PUBLISHED: 14:06 20 November 2008 | UPDATED: 15:36 20 February 2013
We look at a couple of birds that are popular visitors to our gardens in December
David Chapman looks at two birds that are popular in our gardens in December
With the festive season upon us, I have chosen to focus on two of our most familiar and popular garden birds, which should be obvious during December - the robin and the wren. They both occur commonly in our gardens, both have a feisty attitude, a loud song and quite surprising links with the festive season.
It is difficult to believe that the wren is both Britain's most common and most widespread bird. I have seen wrens on the highest points of Bodmin Moor, on remote Cornish headlands, on the Isles of Scilly, in towns, woods, by rivers and lakes, around farms, houses and gardens. In fact, it might be easier to list the places they cannot be found.
How can the wren, which is at home in our gardens with the blue tits and robins, also thrive in such wild and inhospitable places? The answer includes many factors such as attitude, desire, ability and co-operation.
When it comes to measuring a wren's attitude, there can be no more obvious indicator than its song - the volume would be impressive even if it came from the lungs of a bird twice its size. Fearlessly, a male wren will perch on an exposed branch to pour its heart and soul into every note of song. With its beak wide open and tail thrust into the air, every sinew and muscle of the bird helps produce its inspirational song.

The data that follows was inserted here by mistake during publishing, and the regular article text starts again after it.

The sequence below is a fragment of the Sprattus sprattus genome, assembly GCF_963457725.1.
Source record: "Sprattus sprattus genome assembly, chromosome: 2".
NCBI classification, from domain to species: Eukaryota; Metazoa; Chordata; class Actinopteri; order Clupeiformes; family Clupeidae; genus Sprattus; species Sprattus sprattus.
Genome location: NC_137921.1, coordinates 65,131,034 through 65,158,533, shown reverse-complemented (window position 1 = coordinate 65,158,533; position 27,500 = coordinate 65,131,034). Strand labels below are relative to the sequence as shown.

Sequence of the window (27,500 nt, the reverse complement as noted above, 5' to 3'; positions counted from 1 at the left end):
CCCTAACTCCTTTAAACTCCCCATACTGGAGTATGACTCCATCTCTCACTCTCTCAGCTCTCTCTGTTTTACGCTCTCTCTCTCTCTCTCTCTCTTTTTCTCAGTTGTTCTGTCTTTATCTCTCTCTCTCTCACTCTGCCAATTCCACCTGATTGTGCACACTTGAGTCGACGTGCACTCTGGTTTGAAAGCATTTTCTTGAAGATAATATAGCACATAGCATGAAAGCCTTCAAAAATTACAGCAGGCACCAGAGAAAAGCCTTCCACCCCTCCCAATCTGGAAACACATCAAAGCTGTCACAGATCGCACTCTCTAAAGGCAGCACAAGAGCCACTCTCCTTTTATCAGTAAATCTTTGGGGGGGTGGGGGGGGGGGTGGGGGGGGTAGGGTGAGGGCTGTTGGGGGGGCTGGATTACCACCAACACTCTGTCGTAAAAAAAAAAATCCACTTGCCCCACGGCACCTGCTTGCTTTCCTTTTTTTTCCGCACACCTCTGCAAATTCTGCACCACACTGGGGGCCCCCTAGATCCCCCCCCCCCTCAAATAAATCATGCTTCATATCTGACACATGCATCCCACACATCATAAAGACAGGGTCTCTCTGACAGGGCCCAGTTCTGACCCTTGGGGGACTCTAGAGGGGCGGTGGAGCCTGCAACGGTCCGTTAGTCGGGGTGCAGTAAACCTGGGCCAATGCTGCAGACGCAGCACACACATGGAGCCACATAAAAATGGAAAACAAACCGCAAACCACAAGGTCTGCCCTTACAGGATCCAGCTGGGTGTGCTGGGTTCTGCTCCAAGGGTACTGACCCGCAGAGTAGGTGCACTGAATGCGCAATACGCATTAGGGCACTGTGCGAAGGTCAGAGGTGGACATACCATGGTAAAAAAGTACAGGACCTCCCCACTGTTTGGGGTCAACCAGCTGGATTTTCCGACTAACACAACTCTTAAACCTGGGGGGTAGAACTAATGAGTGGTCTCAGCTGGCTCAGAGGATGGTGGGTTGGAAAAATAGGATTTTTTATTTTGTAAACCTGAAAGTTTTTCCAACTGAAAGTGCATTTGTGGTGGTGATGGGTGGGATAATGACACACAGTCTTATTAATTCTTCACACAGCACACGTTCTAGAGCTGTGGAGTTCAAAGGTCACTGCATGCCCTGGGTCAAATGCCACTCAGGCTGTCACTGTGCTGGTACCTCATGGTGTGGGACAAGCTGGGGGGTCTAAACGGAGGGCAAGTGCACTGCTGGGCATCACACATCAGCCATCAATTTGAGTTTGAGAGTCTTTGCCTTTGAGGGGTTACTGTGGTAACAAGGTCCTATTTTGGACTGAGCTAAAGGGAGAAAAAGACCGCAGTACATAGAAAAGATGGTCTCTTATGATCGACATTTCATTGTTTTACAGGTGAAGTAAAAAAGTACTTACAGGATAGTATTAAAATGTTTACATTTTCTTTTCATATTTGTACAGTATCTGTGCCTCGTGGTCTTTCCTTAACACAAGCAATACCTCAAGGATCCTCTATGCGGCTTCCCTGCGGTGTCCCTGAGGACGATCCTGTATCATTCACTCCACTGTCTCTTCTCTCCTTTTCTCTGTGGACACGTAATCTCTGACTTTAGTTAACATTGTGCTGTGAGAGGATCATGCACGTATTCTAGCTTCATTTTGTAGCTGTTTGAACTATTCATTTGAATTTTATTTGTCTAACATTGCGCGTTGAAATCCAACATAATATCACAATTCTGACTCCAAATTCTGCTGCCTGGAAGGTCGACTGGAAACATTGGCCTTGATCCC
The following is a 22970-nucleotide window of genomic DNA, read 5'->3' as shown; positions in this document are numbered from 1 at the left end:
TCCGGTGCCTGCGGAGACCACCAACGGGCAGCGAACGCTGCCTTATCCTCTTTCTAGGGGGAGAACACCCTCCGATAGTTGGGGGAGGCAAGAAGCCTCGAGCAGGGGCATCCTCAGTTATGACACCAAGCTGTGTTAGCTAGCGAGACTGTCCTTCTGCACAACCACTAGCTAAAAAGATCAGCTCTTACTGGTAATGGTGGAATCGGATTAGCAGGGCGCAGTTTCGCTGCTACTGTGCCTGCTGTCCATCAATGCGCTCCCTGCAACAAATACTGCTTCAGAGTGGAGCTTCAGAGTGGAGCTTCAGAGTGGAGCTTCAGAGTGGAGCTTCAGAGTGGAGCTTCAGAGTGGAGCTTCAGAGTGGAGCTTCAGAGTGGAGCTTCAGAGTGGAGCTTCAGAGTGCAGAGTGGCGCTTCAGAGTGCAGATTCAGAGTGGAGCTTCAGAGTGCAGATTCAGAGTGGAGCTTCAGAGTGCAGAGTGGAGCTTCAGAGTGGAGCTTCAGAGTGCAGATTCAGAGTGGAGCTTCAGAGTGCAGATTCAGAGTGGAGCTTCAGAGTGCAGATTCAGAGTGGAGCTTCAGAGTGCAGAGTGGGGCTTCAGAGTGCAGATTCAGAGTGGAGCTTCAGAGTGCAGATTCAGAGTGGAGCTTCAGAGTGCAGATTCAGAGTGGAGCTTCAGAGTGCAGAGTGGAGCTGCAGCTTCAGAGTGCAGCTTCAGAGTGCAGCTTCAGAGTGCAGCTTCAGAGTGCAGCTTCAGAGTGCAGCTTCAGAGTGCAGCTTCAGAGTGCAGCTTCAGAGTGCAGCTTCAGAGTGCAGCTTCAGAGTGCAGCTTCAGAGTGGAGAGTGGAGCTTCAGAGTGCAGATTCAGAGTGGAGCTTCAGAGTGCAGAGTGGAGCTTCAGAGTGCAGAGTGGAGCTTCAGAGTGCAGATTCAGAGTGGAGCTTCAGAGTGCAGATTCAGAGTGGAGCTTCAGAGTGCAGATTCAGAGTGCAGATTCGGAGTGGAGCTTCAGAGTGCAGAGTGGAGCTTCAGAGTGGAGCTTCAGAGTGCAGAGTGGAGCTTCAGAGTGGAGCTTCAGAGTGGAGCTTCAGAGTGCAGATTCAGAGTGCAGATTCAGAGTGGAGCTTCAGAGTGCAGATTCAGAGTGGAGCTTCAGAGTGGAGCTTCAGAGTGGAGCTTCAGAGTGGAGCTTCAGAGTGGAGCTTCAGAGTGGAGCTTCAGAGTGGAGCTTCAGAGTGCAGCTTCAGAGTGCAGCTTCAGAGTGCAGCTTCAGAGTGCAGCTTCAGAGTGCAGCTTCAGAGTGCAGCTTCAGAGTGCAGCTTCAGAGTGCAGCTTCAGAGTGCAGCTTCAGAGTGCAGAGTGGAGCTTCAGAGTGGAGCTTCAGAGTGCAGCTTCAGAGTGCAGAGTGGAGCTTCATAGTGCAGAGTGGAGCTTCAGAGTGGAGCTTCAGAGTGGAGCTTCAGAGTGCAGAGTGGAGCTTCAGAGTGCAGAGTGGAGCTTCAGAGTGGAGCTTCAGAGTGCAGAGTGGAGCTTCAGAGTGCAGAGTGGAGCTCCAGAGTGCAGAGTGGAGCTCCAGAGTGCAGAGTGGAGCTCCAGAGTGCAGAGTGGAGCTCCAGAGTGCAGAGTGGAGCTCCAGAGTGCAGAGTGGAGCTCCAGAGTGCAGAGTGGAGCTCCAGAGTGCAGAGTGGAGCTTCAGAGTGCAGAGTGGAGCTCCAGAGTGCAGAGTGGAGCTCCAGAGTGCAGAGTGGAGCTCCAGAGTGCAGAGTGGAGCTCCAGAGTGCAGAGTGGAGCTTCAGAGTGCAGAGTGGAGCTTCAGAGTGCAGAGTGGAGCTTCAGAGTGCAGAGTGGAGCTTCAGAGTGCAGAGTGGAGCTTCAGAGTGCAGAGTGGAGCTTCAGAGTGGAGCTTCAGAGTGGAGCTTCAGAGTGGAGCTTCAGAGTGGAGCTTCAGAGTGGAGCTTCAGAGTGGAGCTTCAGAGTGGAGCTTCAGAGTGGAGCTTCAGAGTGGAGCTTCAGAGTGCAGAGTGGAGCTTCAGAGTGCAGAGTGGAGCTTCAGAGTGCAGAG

The wren's song is easily recognisable. It is high-pitched and always contains a trill, usually at the end. The wren's tuneful outpourings can turn to scornful rebukes, however, should an unwanted visitor wander close by; cats and owls are two of the most common recipients of the wren's vexation.
The desire of the male wren drives him to work hard at his marital duties. Once he has paired up, he provides not just one nest but a choice of several for his partner to choose from. This ball-shaped nest of twigs and leaves could be described as scruffy in appearance, but the male wren would probably rather describe it as functional and well-camouflaged. Just one of these nests will benefit from the feminine touch when the female wren lines it with soft furnishings such as feathers and hair.
Wrens are able to live throughout Cornwall, in part because of the variety of locations in which they can make their nests. Beside a river the wren might nest in a hole under a bridge; in the garden it might nest in a shed; in the woods it may nest in a tree hole or amongst ivy; in hedgerows it makes nests in bramble thickets; on a farm it might use an old swallow's nest; and on remote headlands and islands most wrens nest in dry-stone walls.
Smaller creatures have a larger surface area to volume ratio making them more susceptible to heat loss, so on cold days wrens need to feed continually to survive and at night they must shelter from the elements. Some will even overcome their usually solitary nature to take shelter with other wrens.
But what of the wren's connection with Christmas? Well, sadly the wren was once the focus of annual 'wren-hunts' and the fact that these events took place in the days after Christmas is no coincidence. It is said that Saint Stephen, the first Christian martyr (whose feast is on the 26 December), had been falsely accused of blasphemy and was to be stoned to death; his attempted escape was foiled when the alarm call of a wren alerted his guards. Throughout the rest of the year, it has always been regarded as unlucky to harm a wren.